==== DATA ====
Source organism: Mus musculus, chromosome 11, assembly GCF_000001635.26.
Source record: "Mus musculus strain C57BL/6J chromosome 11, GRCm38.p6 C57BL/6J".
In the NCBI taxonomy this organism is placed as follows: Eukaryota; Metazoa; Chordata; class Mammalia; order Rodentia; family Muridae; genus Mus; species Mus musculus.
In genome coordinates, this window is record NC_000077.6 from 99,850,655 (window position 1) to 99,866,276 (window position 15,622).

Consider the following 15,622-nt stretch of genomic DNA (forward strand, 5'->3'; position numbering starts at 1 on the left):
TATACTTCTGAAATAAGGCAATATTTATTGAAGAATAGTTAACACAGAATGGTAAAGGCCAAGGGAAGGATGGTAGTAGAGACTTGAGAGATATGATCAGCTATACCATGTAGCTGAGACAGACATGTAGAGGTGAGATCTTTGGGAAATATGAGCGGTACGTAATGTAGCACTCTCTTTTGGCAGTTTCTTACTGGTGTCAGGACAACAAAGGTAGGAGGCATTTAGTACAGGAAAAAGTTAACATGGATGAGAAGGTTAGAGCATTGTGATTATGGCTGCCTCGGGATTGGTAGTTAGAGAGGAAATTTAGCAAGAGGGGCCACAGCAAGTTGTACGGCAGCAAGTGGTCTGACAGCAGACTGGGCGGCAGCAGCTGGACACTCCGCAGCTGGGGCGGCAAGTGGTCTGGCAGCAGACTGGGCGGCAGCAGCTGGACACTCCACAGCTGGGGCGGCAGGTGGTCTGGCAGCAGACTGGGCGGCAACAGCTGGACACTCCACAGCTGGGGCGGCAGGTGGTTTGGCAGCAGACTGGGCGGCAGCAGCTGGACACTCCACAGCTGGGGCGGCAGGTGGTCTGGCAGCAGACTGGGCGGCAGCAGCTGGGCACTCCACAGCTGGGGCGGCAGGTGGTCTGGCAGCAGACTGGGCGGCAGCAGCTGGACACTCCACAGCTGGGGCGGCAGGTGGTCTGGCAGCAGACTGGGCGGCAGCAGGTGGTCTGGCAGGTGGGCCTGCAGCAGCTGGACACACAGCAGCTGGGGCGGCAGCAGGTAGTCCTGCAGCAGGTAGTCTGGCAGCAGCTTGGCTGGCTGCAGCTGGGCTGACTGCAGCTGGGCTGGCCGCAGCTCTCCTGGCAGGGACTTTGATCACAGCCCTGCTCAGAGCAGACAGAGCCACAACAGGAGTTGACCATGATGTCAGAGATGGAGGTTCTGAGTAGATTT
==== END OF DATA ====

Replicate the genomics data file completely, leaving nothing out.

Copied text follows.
Source organism: Mus musculus, chromosome 11, assembly GCF_000001635.26.
Source record: "Mus musculus strain C57BL/6J chromosome 11, GRCm38.p6 C57BL/6J".
In the NCBI taxonomy this organism is placed as follows: Eukaryota; Metazoa; Chordata; class Mammalia; order Rodentia; family Muridae; genus Mus; species Mus musculus.
In genome coordinates, this window is record NC_000077.6 from 99,850,655 (window position 1) to 99,866,276 (window position 15,622).

Consider the following 15,622-nt stretch of genomic DNA (forward strand, 5'->3'; position numbering starts at 1 on the left):
TATACTTCTGAAATAAGGCAATATTTATTGAAGAATAGTTAACACAGAATGGTAAAGGCCAAGGGAAGGATGGTAGTAGAGACTTGAGAGATATGATCAGCTATACCATGTAGCTGAGACAGACATGTAGAGGTGAGATCTTTGGGAAATATGAGCGGTACGTAATGTAGCACTCTCTTTTGGCAGTTTCTTACTGGTGTCAGGACAACAAAGGTAGGAGGCATTTAGTACAGGAAAAAGTTAACATGGATGAGAAGGTTAGAGCATTGTGATTATGGCTGCCTCGGGATTGGTAGTTAGAGAGGAAATTTAGCAAGAGGGGCCACAGCAAGTTGTACGGCAGCAAGTGGTCTGACAGCAGACTGGGCGGCAGCAGCTGGACACTCCGCAGCTGGGGCGGCAAGTGGTCTGGCAGCAGACTGGGCGGCAGCAGCTGGACACTCCACAGCTGGGGCGGCAGGTGGTCTGGCAGCAGACTGGGCGGCAACAGCTGGACACTCCACAGCTGGGGCGGCAGGTGGTTTGGCAGCAGACTGGGCGGCAGCAGCTGGACACTCCACAGCTGGGGCGGCAGGTGGTCTGGCAGCAGACTGGGCGGCAGCAGCTGGGCACTCCACAGCTGGGGCGGCAGGTGGTCTGGCAGCAGACTGGGCGGCAGCAGCTGGACACTCCACAGCTGGGGCGGCAGGTGGTCTGGCAGCAGACTGGGCGGCAGCAGGTGGTCTGGCAGGTGGGCCTGCAGCAGCTGGACACACAGCAGCTGGGGCGGCAGCAGGTAGTCCTGCAGCAGGTAGTCTGGCAGCAGCTTGGCTGGCTGCAGCTGGGCTGACTGCAGCTGGGCTGGCCGCAGCTCTCCTGGCAGGGACTTTGATCACAGCCCTGCTCAGAGCAGACAGAGCCACAACAGGAGTTGACCATGATGTCAGAGATGGAGGTTCTGAGTAGATTT